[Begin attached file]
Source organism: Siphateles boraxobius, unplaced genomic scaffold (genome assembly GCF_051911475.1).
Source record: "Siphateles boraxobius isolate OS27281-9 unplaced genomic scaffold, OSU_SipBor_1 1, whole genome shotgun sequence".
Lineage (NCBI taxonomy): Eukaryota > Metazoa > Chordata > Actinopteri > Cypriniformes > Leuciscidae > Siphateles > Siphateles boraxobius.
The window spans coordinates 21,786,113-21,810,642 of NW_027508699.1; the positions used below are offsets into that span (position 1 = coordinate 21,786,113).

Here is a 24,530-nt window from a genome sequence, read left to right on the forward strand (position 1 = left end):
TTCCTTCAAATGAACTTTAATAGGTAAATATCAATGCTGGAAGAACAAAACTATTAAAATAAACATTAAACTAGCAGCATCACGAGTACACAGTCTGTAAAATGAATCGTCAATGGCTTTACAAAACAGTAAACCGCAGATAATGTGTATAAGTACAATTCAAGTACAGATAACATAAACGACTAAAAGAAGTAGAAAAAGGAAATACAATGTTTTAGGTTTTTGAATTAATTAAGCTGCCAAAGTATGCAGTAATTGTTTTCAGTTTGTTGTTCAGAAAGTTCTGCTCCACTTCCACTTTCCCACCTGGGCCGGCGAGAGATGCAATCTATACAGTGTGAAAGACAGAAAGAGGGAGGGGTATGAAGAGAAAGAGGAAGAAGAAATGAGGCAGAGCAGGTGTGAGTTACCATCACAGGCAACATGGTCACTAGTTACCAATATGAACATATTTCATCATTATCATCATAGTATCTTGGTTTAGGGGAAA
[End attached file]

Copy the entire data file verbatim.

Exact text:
Source organism: Siphateles boraxobius, unplaced genomic scaffold (genome assembly GCF_051911475.1).
Source record: "Siphateles boraxobius isolate OS27281-9 unplaced genomic scaffold, OSU_SipBor_1 1, whole genome shotgun sequence".
Lineage (NCBI taxonomy): Eukaryota > Metazoa > Chordata > Actinopteri > Cypriniformes > Leuciscidae > Siphateles > Siphateles boraxobius.
The window spans coordinates 21,786,113-21,810,642 of NW_027508699.1; the positions used below are offsets into that span (position 1 = coordinate 21,786,113).

Here is a 24,530-nt window from a genome sequence, read left to right on the forward strand (position 1 = left end):
TTCCTTCAAATGAACTTTAATAGGTAAATATCAATGCTGGAAGAACAAAACTATTAAAATAAACATTAAACTAGCAGCATCACGAGTACACAGTCTGTAAAATGAATCGTCAATGGCTTTACAAAACAGTAAACCGCAGATAATGTGTATAAGTACAATTCAAGTACAGATAACATAAACGACTAAAAGAAGTAGAAAAAGGAAATACAATGTTTTAGGTTTTTGAATTAATTAAGCTGCCAAAGTATGCAGTAATTGTTTTCAGTTTGTTGTTCAGAAAGTTCTGCTCCACTTCCACTTTCCCACCTGGGCCGGCGAGAGATGCAATCTATACAGTGTGAAAGACAGAAAGAGGGAGGGGTATGAAGAGAAAGAGGAAGAAGAAATGAGGCAGAGCAGGTGTGAGTTACCATCACAGGCAACATGGTCACTAGTTACCAATATGAACATATTTCATCATTATCATCATAGTATCTTGGTTTAGGGGAAA